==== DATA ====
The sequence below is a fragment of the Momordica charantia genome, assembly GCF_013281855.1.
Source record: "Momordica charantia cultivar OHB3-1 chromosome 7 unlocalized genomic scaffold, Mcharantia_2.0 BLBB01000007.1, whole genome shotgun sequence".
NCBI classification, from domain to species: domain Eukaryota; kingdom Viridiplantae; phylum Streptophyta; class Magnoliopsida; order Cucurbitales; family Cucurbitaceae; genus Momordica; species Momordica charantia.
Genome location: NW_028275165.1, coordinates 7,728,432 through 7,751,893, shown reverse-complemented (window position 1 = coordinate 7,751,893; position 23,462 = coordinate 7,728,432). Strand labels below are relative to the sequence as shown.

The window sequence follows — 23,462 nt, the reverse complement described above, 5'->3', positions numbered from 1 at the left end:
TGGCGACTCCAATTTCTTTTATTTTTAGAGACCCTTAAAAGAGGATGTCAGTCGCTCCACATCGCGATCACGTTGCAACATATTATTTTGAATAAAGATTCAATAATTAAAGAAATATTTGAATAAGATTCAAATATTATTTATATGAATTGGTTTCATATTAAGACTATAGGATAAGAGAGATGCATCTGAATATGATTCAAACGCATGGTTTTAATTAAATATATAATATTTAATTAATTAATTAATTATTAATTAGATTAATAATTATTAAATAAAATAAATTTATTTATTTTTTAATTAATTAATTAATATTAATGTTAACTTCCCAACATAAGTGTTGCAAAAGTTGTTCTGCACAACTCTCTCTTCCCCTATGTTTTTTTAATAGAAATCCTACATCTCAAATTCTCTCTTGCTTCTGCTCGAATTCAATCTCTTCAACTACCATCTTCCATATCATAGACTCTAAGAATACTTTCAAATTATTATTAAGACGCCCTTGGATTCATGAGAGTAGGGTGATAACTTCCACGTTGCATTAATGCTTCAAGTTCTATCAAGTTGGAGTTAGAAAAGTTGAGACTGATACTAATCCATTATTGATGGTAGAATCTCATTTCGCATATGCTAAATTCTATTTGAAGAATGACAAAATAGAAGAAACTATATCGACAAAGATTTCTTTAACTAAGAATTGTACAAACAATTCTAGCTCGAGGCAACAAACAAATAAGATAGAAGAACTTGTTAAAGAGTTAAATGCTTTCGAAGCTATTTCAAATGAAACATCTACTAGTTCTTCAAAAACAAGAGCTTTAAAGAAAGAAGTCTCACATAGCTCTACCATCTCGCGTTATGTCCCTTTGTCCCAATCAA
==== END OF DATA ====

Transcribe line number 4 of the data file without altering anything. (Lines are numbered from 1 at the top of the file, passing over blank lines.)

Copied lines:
Genome location: NW_028275165.1, coordinates 7,728,432 through 7,751,893, shown reverse-complemented (window position 1 = coordinate 7,751,893; position 23,462 = coordinate 7,728,432). Strand labels below are relative to the sequence as shown.